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Feature Stories

NEWS | Sept. 3, 2019

Caring for the Fallen

By Sgt. Ashley Breland 184th Sustainment Command

Returning fallen service members home with dignity and respect is the primary job of a special group of Soldiers.

“We are tasked with the responsibility of making sure that the fallen are not only processed in theater, but to also make sure they have made it to Dover Air Force Base properly,” said Maj. Carmetta Maupin, 184th Sustainment Command, serving as the 1st Theater Sustainment Command’s Theater Mortuary Affairs Office (TMAO) officer in charge.

A mortuary affairs specialist is involved in the entire process.

“There is someone in the office around the clock, ready and prepared, to receive the initial contact concerning fallen Soldiers to make sure we are able to get the process started as soon as possible. The shorter the delay, the sooner the families will receive their loved ones,” said Maupin.

"We have two teams of Soldiers that rotate in and out every week, and one team is just as good as the other," said Sgt. 1st Class Alejandro Villarreal, 311th Quartermaster Company. "Rotating the Soldiers helps keep everyone vigilant because some days are longer than others."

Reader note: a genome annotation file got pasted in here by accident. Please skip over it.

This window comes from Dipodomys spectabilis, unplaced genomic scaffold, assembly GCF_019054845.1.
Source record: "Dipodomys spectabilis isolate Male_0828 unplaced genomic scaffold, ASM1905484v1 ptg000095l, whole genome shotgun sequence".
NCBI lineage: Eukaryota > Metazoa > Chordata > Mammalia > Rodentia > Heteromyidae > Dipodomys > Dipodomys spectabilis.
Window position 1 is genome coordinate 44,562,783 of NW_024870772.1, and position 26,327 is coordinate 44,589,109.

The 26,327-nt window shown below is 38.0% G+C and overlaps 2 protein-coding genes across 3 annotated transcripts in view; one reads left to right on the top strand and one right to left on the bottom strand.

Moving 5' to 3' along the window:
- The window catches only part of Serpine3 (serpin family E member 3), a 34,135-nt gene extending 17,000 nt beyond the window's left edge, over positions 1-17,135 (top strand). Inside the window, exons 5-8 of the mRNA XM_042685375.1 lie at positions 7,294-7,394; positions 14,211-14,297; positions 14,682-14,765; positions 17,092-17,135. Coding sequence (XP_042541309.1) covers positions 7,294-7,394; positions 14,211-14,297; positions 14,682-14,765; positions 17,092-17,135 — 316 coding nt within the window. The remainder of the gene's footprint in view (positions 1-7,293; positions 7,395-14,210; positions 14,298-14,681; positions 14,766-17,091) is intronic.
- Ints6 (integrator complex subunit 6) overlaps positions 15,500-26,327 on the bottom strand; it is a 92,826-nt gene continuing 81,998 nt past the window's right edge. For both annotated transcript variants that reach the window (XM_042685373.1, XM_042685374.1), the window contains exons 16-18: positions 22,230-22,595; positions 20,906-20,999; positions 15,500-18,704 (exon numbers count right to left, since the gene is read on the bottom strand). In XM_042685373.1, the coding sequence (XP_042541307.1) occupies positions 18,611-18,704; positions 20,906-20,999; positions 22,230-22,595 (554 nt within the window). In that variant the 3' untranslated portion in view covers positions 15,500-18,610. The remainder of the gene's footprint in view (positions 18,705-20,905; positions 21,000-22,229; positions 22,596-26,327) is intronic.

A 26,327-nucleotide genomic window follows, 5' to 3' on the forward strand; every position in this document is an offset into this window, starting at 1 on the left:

Deployments for mortuary affairs specialists are usually six months long, a necessary step to maintain healthy teams.

“This is a job that is not glorified and you need to have it deep inside of you for you to be able to deal with the loss of life of our fallen, some times, it can even be someone you know,” said Sgt. Maj. Christopher Berry, 184th Sustainment Command.

One of the final steps before the fallen departs for home is to drape the human remains transfer case with the American flag.

"The flag is the first impression the family will have when the fallen is returned home. We inspect every flag for stains and rips. After inspection, the wrinkles are hand ironed with three separate irons, one for each color,” said Staff Sgt. David Rodriguez, 311th Quartermaster Company.

The process is meticulous, and only flawless flags will be accepted.

“We are trained to treat our heroes with respect and once we have put that flag on them, that means that we have taken care of them — and without a doubt, we did it with much pride,” said Rodriguez.